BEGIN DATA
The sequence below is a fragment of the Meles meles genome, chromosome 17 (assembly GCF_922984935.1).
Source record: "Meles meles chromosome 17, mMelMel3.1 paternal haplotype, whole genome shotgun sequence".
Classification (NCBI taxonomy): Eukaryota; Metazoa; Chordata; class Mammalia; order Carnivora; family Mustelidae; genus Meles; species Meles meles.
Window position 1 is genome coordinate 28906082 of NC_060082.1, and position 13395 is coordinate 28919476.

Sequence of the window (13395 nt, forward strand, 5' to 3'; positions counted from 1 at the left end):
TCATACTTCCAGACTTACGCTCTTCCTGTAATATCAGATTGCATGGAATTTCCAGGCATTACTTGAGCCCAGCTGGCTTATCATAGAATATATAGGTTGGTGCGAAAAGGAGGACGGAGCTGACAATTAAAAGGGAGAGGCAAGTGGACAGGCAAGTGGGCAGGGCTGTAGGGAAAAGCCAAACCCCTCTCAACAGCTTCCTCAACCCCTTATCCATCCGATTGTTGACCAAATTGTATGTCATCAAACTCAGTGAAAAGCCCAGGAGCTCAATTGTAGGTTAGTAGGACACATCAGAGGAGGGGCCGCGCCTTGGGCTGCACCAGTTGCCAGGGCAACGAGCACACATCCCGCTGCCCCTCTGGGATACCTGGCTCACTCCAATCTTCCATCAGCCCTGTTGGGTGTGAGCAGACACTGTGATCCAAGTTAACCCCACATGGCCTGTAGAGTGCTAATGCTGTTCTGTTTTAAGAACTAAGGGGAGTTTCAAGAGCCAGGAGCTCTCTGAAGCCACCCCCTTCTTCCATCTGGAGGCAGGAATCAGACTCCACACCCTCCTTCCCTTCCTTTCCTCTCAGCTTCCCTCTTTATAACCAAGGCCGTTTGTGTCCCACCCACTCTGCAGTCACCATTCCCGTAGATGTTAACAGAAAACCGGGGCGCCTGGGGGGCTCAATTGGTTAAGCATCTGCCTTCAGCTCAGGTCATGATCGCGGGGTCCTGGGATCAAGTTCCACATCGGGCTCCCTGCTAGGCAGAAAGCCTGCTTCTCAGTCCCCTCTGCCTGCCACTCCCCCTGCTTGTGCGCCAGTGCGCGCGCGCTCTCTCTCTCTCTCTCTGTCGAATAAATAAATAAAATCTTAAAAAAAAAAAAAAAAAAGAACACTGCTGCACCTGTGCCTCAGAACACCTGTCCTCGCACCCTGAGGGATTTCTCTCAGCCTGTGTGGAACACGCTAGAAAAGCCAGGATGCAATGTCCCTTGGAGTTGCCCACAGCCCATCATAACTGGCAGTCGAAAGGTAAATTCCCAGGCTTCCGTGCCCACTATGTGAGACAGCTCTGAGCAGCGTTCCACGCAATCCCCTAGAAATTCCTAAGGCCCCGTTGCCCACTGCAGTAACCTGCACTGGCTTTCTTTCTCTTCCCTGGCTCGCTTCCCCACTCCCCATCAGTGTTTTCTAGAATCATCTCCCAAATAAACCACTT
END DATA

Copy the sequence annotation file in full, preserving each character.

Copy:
The sequence below is a fragment of the Meles meles genome, chromosome 17 (assembly GCF_922984935.1).
Source record: "Meles meles chromosome 17, mMelMel3.1 paternal haplotype, whole genome shotgun sequence".
Classification (NCBI taxonomy): Eukaryota; Metazoa; Chordata; class Mammalia; order Carnivora; family Mustelidae; genus Meles; species Meles meles.
Window position 1 is genome coordinate 28906082 of NC_060082.1, and position 13395 is coordinate 28919476.

Sequence of the window (13395 nt, forward strand, 5' to 3'; positions counted from 1 at the left end):
TCATACTTCCAGACTTACGCTCTTCCTGTAATATCAGATTGCATGGAATTTCCAGGCATTACTTGAGCCCAGCTGGCTTATCATAGAATATATAGGTTGGTGCGAAAAGGAGGACGGAGCTGACAATTAAAAGGGAGAGGCAAGTGGACAGGCAAGTGGGCAGGGCTGTAGGGAAAAGCCAAACCCCTCTCAACAGCTTCCTCAACCCCTTATCCATCCGATTGTTGACCAAATTGTATGTCATCAAACTCAGTGAAAAGCCCAGGAGCTCAATTGTAGGTTAGTAGGACACATCAGAGGAGGGGCCGCGCCTTGGGCTGCACCAGTTGCCAGGGCAACGAGCACACATCCCGCTGCCCCTCTGGGATACCTGGCTCACTCCAATCTTCCATCAGCCCTGTTGGGTGTGAGCAGACACTGTGATCCAAGTTAACCCCACATGGCCTGTAGAGTGCTAATGCTGTTCTGTTTTAAGAACTAAGGGGAGTTTCAAGAGCCAGGAGCTCTCTGAAGCCACCCCCTTCTTCCATCTGGAGGCAGGAATCAGACTCCACACCCTCCTTCCCTTCCTTTCCTCTCAGCTTCCCTCTTTATAACCAAGGCCGTTTGTGTCCCACCCACTCTGCAGTCACCATTCCCGTAGATGTTAACAGAAAACCGGGGCGCCTGGGGGGCTCAATTGGTTAAGCATCTGCCTTCAGCTCAGGTCATGATCGCGGGGTCCTGGGATCAAGTTCCACATCGGGCTCCCTGCTAGGCAGAAAGCCTGCTTCTCAGTCCCCTCTGCCTGCCACTCCCCCTGCTTGTGCGCCAGTGCGCGCGCGCTCTCTCTCTCTCTCTCTGTCGAATAAATAAATAAAATCTTAAAAAAAAAAAAAAAAAAGAACACTGCTGCACCTGTGCCTCAGAACACCTGTCCTCGCACCCTGAGGGATTTCTCTCAGCCTGTGTGGAACACGCTAGAAAAGCCAGGATGCAATGTCCCTTGGAGTTGCCCACAGCCCATCATAACTGGCAGTCGAAAGGTAAATTCCCAGGCTTCCGTGCCCACTATGTGAGACAGCTCTGAGCAGCGTTCCACGCAATCCCCTAGAAATTCCTAAGGCCCCGTTGCCCACTGCAGTAACCTGCACTGGCTTTCTTTCTCTTCCCTGGCTCGCTTCCCCACTCCCCATCAGTGTTTTCTAGAATCATCTCCCAAATAAACCACTT